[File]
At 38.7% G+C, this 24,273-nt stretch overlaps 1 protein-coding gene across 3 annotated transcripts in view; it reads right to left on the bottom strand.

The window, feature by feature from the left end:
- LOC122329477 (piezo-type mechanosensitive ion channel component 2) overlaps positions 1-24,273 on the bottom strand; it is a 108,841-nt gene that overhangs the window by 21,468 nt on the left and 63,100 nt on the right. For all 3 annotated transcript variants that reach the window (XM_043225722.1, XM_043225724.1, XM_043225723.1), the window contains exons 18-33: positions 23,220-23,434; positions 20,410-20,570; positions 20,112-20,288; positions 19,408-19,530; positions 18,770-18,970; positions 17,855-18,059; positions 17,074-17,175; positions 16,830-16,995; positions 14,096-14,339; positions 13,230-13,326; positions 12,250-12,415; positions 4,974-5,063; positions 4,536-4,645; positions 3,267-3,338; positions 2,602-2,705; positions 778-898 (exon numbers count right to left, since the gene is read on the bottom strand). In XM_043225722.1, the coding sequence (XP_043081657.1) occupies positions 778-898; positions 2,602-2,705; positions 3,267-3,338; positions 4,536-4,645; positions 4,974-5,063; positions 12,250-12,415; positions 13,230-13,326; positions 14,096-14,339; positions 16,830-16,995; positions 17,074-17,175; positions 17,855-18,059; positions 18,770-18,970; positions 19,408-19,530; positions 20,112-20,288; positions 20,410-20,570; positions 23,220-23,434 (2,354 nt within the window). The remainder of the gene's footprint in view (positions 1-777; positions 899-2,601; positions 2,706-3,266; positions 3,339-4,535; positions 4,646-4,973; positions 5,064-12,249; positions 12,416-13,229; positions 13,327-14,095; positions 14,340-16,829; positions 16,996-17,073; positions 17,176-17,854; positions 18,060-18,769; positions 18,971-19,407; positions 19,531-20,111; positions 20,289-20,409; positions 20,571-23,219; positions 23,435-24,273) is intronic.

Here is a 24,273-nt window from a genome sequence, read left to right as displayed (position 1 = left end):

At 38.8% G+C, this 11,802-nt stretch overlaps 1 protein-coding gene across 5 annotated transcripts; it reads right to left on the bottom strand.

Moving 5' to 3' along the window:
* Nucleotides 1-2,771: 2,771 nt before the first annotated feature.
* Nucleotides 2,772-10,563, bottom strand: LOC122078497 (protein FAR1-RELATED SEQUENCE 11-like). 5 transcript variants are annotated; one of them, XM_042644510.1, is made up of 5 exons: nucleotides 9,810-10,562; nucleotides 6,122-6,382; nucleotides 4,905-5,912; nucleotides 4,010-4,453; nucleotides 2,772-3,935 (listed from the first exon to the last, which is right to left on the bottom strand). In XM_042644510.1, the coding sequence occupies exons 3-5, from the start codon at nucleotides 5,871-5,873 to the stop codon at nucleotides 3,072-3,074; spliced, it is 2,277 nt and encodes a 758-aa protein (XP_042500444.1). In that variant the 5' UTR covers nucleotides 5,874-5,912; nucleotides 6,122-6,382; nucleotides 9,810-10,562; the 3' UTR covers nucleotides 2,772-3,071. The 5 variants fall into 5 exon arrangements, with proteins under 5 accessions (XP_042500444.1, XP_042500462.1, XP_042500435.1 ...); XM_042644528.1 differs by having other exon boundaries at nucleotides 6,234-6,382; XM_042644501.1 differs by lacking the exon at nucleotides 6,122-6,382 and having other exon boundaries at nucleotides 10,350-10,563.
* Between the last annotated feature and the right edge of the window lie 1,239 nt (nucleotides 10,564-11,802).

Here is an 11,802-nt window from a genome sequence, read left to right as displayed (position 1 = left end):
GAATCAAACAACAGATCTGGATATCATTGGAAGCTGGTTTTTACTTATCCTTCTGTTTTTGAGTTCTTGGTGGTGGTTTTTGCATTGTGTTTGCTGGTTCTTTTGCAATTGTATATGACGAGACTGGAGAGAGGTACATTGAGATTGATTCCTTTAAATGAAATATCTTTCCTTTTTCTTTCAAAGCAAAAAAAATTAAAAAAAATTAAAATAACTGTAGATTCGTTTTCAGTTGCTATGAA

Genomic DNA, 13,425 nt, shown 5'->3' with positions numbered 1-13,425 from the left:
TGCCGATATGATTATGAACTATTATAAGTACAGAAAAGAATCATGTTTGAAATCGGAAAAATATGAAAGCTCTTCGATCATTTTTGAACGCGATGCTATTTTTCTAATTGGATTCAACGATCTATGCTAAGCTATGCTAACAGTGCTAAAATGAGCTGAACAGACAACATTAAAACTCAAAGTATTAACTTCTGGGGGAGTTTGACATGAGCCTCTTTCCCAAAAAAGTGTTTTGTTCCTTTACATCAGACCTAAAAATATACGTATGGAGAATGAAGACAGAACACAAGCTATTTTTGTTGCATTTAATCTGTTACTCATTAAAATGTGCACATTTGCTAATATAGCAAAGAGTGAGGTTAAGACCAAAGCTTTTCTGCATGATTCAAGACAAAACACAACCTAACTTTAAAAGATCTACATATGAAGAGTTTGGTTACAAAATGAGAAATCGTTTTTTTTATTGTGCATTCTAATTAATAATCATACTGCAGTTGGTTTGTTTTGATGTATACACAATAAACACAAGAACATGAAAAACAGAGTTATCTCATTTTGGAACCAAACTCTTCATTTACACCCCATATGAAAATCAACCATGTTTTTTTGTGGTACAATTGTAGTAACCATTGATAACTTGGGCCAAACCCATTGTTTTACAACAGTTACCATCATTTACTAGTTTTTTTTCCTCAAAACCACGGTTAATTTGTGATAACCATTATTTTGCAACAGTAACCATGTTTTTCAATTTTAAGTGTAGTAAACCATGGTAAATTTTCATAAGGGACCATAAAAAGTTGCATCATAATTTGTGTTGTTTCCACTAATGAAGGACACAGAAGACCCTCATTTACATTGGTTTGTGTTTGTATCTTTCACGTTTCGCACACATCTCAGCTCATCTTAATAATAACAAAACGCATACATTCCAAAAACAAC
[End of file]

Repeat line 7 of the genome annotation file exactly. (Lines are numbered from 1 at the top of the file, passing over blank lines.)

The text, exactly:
* Nucleotides 1-2,771: 2,771 nt before the first annotated feature.